Powder glass beads are made from finely ground glass which is then fused. The earliest powder glass beads we know of were discovered during archaeological excavations at Mapungubwe in present day South Africa and date to 970 to 1000 AD.
Ghana is the centre of powder glass bead production in Africa, where bead making was first documented by John Barbot in 1746 . The great majority of beads were produced by Ashanti and Krobo craftsmen and women. The beads themselves play an important role in society, which include rituals of birth, coming of age, marriage and death. The Krobo make powder glass beads in vertical clay moulds, each with a number of depressions designed to hold one bead. The mould is filled with pulverized glass in colour layers, so as to obtain sequences of patterns or shapes. A cassava leaf stem is often added, so that a perforation remains when fired. Other beads are pierced when they are still hot with a pointed iron tool. Firing takes place in clay kilns.
Collar of faience beads depicting cornflowers, dates, lotus seed-pods, and petals in a pattern derived from garlands of real flowers. Faience bead collars were frequently supplied as favors to guests at banquets. This necklace typifies the technical brilliance of the faience and glass jewellery of the Armana period (1379-1362 BC). Beaded Front Aprons
Thembu beaded aprons were called "inkciyo" Xhosa Nursing Charm
Nursing charms or isixhoxho, had medicinal qualities and were worn to broadcast the wearer was a nursing mother. The adornment was accepted throughout the Eastern Cape tribes as a mother's protection. Even if a baby was not with her - the necklace ensured that no one would molest the woman, even at a beer drink.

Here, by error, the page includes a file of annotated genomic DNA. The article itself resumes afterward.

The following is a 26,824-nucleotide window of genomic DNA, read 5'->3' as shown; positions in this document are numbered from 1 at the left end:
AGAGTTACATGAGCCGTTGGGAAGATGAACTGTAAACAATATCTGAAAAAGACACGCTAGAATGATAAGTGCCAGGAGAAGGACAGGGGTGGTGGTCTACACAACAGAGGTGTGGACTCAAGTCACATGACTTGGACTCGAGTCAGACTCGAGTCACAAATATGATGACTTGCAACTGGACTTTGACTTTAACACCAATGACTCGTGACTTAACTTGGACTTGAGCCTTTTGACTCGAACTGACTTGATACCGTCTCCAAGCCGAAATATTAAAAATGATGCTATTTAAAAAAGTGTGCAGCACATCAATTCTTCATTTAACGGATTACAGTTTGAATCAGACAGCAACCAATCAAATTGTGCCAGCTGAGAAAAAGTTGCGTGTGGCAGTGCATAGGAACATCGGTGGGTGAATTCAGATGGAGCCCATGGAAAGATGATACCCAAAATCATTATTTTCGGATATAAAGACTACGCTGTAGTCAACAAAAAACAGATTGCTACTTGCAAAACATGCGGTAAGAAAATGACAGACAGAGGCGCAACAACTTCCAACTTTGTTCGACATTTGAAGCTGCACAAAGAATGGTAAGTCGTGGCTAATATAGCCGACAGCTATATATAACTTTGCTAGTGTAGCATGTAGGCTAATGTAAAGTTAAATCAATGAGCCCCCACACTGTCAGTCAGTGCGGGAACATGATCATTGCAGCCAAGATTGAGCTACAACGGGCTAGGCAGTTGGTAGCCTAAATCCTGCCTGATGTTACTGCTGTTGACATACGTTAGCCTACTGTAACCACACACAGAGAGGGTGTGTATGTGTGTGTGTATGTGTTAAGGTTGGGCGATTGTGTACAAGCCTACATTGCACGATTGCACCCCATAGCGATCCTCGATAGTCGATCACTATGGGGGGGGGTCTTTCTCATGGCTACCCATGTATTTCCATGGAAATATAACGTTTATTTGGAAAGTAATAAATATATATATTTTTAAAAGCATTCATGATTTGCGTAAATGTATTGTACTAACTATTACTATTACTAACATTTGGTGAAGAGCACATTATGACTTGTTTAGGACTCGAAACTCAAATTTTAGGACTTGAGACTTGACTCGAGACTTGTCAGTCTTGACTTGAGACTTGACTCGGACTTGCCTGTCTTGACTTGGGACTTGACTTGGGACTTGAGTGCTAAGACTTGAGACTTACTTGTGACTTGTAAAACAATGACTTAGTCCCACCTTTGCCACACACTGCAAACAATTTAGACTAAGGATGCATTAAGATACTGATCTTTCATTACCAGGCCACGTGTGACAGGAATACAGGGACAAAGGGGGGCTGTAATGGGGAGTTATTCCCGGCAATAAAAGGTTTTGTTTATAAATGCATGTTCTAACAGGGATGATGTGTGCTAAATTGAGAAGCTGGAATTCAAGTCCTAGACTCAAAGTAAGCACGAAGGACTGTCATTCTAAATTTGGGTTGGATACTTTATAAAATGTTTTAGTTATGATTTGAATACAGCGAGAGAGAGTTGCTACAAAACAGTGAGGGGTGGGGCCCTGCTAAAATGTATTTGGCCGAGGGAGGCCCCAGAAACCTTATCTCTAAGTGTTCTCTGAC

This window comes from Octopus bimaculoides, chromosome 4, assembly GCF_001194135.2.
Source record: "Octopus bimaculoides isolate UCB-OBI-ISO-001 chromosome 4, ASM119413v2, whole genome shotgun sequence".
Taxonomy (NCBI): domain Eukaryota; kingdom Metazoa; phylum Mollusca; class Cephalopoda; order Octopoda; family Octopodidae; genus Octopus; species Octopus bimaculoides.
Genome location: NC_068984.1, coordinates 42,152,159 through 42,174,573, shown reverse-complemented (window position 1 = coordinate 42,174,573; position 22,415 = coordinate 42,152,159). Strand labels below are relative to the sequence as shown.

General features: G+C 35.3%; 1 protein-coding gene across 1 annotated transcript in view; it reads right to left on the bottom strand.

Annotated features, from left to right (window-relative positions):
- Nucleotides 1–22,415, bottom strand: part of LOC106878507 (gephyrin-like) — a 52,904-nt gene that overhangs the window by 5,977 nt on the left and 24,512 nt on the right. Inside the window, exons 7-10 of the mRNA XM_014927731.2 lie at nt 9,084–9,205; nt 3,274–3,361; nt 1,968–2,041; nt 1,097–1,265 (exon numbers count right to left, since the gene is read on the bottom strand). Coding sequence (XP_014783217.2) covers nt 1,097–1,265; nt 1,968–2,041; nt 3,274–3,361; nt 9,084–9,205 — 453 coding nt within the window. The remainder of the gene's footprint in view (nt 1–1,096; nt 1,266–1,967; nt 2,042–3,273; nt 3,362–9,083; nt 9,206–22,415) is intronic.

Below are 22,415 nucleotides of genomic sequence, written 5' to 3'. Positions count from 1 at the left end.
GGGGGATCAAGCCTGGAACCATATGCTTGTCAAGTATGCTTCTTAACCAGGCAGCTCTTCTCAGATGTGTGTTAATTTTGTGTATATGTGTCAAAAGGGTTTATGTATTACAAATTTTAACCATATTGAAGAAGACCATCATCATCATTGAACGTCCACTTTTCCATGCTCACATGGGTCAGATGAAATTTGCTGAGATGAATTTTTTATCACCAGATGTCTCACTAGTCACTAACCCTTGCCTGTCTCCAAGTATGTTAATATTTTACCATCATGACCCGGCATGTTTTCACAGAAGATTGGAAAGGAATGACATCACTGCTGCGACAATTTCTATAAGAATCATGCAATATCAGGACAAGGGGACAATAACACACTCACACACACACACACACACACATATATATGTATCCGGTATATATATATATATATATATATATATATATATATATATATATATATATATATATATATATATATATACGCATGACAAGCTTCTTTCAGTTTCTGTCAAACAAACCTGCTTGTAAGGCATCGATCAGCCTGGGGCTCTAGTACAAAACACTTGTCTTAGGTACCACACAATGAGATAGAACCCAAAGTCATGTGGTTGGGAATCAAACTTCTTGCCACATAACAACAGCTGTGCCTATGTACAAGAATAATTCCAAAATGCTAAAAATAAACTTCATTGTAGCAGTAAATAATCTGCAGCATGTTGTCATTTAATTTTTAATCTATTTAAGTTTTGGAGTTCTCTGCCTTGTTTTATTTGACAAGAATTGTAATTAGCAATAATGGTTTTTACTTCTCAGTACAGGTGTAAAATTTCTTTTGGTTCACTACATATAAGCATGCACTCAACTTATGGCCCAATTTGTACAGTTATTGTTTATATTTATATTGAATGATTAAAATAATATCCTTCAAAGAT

Royal Kuba Masquerades - Nsheng - Kasai - Congo - 1909
The Kuba Kingdom is located between the Kasai - Lulua and Sankuru rivers in Western Kasai - DRC - Congo. The Bushong clan rules over other groups which include the Bulang, Bieng, Coofa, Cwa, Ibaam, Iding, Kaam, Kel, Kete, Maluk, Mbengi, Ngende, Ngombe, Ngongo, Pyang, Pyang Kayuweng and the Shoowa or Shobwa.
Kuba court art displays status and prestige which are manifestations of social and political hierarchy. Wealth and rank are expressed in extensive displays beaded regalia which included belts and charms.
Highly prized imported glass beads and cowrie shells embellish the old charm.
The bottle may have been used by a traditional healer.
Bottles with beaded tassels attached to a stopper can be fertility dolls.
Kenya - Rift Valley - Lake Turkana
The Turkana live in north western Kenya and are nomadic pastoralists. They have elaborate clothing and adornment. Clothing is used to distinguish between age groups, development stages, occasions and status of individuals.
Young girls wear beaded front aprons built upon leather. The beads of this example are attached by old fiber and date to the 1920's.
The Ndebele bride wore a long train with her bridal costume called an Nyoga, which meant snake. It was attached to her shoulders and trailed down the back to the ground, making a snake-like motion as the she danced.
Married Ntwane women wearing beaded back skirts called Ntepa at a local celebration.
The Dogon are an ethnic group located mainly in the districts of Bandiagara and Douentza in Mali, West Africa. This area is composed of three distinct topographical regions: the plain, the cliffs, and the plateau. Within these regions the Dogon population of about 300,000 is most heavily concentrated along a 200-kilometer (125 mile) stretch of escarpment called the Cliffs of Bandiagara. These sandstone cliffs run from southwest to northeast, roughly parallel to the Niger River, and attain heights up to 600 meters (2000 feet). The cliffs provide a spectacular physical setting for Dogon villages built on the sides of the escarpment. There are approximately 700 Dogon villages, most with fewer than 500 inhabitants.